London, U.K., November 23, 2018 (LifeSiteNews) – British Prime Minister Theresa May has insisted she does not support a private members bill currently making its way through the Westminster Parliament that would decriminalise abortion in the United Kingdom, including Northern Ireland.
The British 1967 Abortion Act legalized abortion only within certain narrowly defined circumstances, and abortion outside these limits remains a criminal act. The 1967 Abortion Act permitting abortion in certain circumstances was never extended to Northern Ireland. This latest legislative move aims to decriminalize abortion across the UK.
In a letter to one of her parliamentary constituents, made public by the Society for the Protection of Unborn Children (SPUC), the UK’s Prime Minister said she did not support the repeal of the relevant sections of the Offenses Against the Person Act of 1861 because it “does not solve the issue of abortion in Northern Ireland, as without any new provision it offers no safeguards for women, and would impact on England and Wales, as well as Northern Ireland”.
May went on to add that if the 1861 act was repealed there would be no upper time limit on how far into pregnancy a woman could have an abortion. She repeated the current government position by saying that it is up to Ulster’s politicians to deal locally with the issue of abortion provision in Northern Ireland given that it is a devolved matter.
The private members' bill has been brought forward by Labour Member of Parliament Diana Johnson, and has the backing of Amnesty International. The Bill will receive its second reading in the United Kingdom Parliament this week. The Bill aims to repeal Ss.58 and 59 of the Offenses Against the Person Act of 1861 under which abortion remains a criminal offence.
In regard to Johnson’s Bill, it is felt by many commentators that it has little chance of proceeding into law. This is because the government has made it clear that any change in the law on abortion in Northern Ireland is a devolved matter for the local assembly. That assembly is currently not sitting due to ongoing disagreements between its two main political parties, namely, the Democratic Unionist Party (DUP) and Sinn Fein.
The Prime Minister’s intervention comes just days after more than sixty female celebrities, including actors Emma Thompson, Kate Beckinsale and Claire Foy, wrote to May asking her to back the Johnson Bill. This is part of a strategy involving high-profile figures from beyond the world of politics and outside Northern Ireland all urging a change in the law there in regard to abortion. Similar tactics were employed by the “Yes” campaign during the Republic’s referendum.
Prime Minister May latest comments have little to do with her views on abortion. She has always stressed her support for abortion provision. After the landslide result in favor of legalizing abortion in the Irish Republic, she tweeted: “The Irish referendum was an impressive show of democracy which delivered a clear and unambiguous result. I congratulate the Irish people on their decision and all of #Together4Yes on their successful campaign.”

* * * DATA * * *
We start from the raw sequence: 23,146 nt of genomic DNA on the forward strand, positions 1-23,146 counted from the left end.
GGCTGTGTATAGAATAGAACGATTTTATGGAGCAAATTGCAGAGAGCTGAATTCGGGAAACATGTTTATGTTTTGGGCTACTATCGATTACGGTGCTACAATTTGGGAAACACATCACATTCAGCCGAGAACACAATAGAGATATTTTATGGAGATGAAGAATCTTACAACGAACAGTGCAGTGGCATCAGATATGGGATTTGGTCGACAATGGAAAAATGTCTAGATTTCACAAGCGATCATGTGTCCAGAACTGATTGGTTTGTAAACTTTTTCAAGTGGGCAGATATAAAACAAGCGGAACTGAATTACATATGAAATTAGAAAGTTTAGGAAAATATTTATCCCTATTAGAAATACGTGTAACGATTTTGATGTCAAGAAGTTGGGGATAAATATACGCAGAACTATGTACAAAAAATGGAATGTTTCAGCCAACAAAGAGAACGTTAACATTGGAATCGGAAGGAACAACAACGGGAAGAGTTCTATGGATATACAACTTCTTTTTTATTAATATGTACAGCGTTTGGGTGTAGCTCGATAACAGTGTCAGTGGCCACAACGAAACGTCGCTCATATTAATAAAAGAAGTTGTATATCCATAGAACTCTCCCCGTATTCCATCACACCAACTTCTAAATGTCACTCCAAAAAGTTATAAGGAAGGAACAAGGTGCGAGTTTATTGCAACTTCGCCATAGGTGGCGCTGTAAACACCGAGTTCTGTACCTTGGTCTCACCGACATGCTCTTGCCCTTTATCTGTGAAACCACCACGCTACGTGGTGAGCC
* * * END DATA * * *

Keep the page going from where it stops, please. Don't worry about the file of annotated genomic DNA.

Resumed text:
Instead, her comments on the Johnson Bill are dictated by the fact that after the 2017 British General Election, May’s Conservative Government has no overall majority in the House of Commons. She needs the support of the ten DUP MPs to ensure that her administration in London does not collapse. The DUP is pro-life and does not want Northern Ireland’s current laws on abortion changed. Given her continued Brexit woes, May cannot afford to alienate the DUP further thus her public distancing from the Johnson Bill and all it would mean for Northern Ireland.
Nevertheless, and for some time now, Ulster’s abortion laws remain under attack from pro-abortionist groups in Britain. The pressure to scrap existing laws has intensified since the Irish Republic’s referendum on abortion in May. At their celebrations following the vote to allow abortion, Sinn Fein, one of the main proponents of liberal abortion in the Irish Republic, held aloft banners stating: “The North is next”. Sinn Fein has made abortion reform a central tenet of their policy agenda in Northern Ireland where they are the second biggest party in terms of electoral support.
In addition, outside Northern Ireland, British pro-abortion groups and their parliamentary allies continue to agitate to change the laws that govern abortion in Northern Ireland. Central to their campaign to achieve this is the removal of the criminal law that underpins current British abortion legislation—Ss.58 and 59 of the Offenses Against the Person Act of 1861 – via the Johnson Bill. By removing these sections, abortion would be decriminalized not just in Northern Ireland but also throughout the rest of the United Kingdom.